Monster Hunter International
Have you ever started reading something without knowing why you chose it, not been crazy about the beginning, but kept going anyway? I can honestly say this week’s topic is the first time I’ve legitimately had that happen, ie choosing a book to read without even seeing a blurb, coming close to giving up after the first chapter, but after a few more, finding myself far more interested than I expected to be.
I’m talking about Monster Hunter International, by Larry Correia. It’s the story of Owen Z Pitt (who his friends call Z), a man from a military family, who decides to go into accounting in an attempt to live a quiet and ordinary life. One night after working late and getting ready to go home, his boss comes in and reveals having been turned into a werewolf. Of course, a dire battle ensues, and Owen eventually pushes his opponent out the window to smash onto the pavement many floors below. Owen himself sustained major injuries as well, landing himself in the hospital for a few days, followed by a large paycheck courtesy of a government fund set aside for the hunting and killing of supernatural creatures, and recruitment from the Monster Hunter organization.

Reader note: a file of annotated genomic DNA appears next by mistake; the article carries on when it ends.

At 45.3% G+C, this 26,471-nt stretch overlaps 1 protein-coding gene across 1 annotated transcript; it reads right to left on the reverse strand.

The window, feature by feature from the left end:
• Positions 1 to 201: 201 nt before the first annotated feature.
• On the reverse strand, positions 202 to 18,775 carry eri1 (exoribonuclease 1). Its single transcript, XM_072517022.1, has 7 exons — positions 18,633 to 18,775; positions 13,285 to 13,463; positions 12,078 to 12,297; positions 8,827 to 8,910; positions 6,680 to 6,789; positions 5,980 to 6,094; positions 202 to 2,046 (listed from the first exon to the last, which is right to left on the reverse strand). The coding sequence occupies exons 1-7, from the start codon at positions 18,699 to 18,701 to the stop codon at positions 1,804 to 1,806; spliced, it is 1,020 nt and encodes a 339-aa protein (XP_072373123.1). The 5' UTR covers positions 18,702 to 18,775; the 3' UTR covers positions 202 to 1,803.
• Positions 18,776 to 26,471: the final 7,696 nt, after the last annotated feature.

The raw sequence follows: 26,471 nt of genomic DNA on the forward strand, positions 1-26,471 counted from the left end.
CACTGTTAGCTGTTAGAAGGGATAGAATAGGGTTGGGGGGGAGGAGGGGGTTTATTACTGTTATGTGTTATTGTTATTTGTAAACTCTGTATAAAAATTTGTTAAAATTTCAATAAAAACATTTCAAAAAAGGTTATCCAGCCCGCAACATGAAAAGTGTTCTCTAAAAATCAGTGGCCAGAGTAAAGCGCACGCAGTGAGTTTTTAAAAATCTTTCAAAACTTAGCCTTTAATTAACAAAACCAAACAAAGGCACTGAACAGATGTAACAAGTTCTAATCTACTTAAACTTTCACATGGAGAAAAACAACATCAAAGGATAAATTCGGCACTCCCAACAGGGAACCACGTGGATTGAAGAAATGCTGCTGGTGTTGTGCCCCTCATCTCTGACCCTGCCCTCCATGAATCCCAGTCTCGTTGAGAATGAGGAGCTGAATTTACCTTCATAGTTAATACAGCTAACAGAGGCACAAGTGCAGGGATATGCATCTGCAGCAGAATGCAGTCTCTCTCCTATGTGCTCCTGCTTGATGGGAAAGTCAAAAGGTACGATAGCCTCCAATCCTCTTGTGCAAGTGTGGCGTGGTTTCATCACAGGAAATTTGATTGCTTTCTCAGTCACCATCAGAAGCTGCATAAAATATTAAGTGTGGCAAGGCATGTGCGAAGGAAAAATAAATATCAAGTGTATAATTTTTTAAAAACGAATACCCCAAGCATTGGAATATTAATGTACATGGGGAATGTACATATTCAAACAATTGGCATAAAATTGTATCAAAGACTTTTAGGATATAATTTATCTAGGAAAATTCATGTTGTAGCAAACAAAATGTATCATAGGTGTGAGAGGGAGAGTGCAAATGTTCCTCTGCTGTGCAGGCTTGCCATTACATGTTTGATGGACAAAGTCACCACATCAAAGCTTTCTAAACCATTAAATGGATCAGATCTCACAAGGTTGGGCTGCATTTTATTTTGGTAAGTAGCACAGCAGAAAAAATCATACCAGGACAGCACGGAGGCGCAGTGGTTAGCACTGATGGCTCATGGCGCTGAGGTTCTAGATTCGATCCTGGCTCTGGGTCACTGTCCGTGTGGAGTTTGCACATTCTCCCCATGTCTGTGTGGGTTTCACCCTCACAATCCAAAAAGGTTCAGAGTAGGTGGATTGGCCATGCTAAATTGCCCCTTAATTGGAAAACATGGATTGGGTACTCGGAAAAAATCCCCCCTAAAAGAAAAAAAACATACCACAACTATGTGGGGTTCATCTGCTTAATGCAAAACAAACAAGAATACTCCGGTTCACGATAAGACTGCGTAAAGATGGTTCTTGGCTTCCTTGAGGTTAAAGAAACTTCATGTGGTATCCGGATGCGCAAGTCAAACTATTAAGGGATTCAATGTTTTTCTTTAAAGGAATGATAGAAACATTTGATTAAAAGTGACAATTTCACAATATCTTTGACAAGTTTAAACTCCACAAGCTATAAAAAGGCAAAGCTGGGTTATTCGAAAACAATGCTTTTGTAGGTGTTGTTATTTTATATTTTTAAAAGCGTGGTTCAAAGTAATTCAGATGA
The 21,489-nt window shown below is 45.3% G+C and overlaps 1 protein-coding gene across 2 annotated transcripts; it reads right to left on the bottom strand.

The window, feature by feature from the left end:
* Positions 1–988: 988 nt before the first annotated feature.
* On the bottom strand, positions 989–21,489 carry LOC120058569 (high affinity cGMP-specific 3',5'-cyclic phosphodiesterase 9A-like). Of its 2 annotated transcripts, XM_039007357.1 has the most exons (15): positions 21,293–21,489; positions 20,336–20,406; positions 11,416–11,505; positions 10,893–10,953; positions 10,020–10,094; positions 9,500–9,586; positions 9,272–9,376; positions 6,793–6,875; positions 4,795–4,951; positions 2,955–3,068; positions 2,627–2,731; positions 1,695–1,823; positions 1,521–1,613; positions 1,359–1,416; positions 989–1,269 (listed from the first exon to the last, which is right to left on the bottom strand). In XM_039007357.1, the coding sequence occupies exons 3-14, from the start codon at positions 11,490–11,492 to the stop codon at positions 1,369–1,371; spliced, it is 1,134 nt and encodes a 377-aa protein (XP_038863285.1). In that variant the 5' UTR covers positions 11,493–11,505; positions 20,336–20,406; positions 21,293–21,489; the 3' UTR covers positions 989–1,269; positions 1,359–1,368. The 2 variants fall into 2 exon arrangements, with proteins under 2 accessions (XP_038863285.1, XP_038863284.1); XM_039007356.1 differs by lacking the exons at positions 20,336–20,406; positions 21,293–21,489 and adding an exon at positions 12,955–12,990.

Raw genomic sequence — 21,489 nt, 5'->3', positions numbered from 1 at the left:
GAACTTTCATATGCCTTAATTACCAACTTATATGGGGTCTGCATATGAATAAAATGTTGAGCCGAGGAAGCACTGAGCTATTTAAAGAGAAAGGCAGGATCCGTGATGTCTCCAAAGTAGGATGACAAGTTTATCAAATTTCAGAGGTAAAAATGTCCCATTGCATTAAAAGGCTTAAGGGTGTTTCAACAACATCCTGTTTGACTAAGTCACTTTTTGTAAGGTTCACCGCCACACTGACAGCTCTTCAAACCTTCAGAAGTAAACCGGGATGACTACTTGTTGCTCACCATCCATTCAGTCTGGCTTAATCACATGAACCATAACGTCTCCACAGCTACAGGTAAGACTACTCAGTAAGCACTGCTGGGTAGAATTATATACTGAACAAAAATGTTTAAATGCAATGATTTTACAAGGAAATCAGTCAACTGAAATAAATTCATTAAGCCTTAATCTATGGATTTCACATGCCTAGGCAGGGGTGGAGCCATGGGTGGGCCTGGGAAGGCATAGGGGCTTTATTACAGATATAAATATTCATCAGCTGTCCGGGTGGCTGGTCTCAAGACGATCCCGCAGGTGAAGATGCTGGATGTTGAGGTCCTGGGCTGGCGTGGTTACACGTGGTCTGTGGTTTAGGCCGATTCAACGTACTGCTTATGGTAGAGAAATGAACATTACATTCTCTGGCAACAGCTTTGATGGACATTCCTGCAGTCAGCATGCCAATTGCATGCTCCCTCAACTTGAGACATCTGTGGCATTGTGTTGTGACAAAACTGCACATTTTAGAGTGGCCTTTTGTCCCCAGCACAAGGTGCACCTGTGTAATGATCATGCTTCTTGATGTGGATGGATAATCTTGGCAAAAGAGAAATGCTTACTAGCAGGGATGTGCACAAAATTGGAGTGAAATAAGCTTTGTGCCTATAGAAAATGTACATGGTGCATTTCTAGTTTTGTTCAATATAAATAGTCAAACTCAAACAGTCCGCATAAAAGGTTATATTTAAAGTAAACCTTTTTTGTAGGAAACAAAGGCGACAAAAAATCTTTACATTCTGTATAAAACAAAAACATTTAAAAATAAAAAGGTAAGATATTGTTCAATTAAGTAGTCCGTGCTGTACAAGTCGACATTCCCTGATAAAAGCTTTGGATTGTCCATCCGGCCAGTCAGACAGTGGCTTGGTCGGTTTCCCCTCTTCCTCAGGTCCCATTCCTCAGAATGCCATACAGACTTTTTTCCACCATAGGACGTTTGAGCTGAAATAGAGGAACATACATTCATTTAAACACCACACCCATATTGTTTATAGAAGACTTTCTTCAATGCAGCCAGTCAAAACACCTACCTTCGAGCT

As I mentioned above, being thrown into heavy battle from page one like that really turned me off. I found myself not really caring about the main character, probably more for his gun policy than anything that was happening to him, but the early onset of blood and guts certainly didn’t help. To be honest, as I’ve found with watching Super Sentai and Kamen Rider, the other characters in the story make the plot much more appealing. For instance, the driving force on Owen’s path happened to be the ghost of a Jewish toy maker from the World War II era – and he was probably the most interesting character of all.
Despite how important love and romance were to the eventual resolution of the conflict, the way it was handled in this book was extremely forced: man likes woman; woman is already in a relationship with someone else; the other man is kind of a jerk, but has something happen to him; woman falls for main character. While it would have made the book longer to draw out the development of the new couple, it would have also certainly made it more believable.
I can pretty much guarantee your mileage will vary with this one. It was kinda neat seeing mystical creatures in slightly more realistic circumstances, but I’d probably suggest you be predisposed to this genre before giving it a try. This is book one of a series, and I’m not sure I’ll bother looking into the rest of them.
Rating: 3rd Gear
[If you have a topic you’d like me to cover in a future article, please don’t hesitate to email me at Sara at otdt.net.]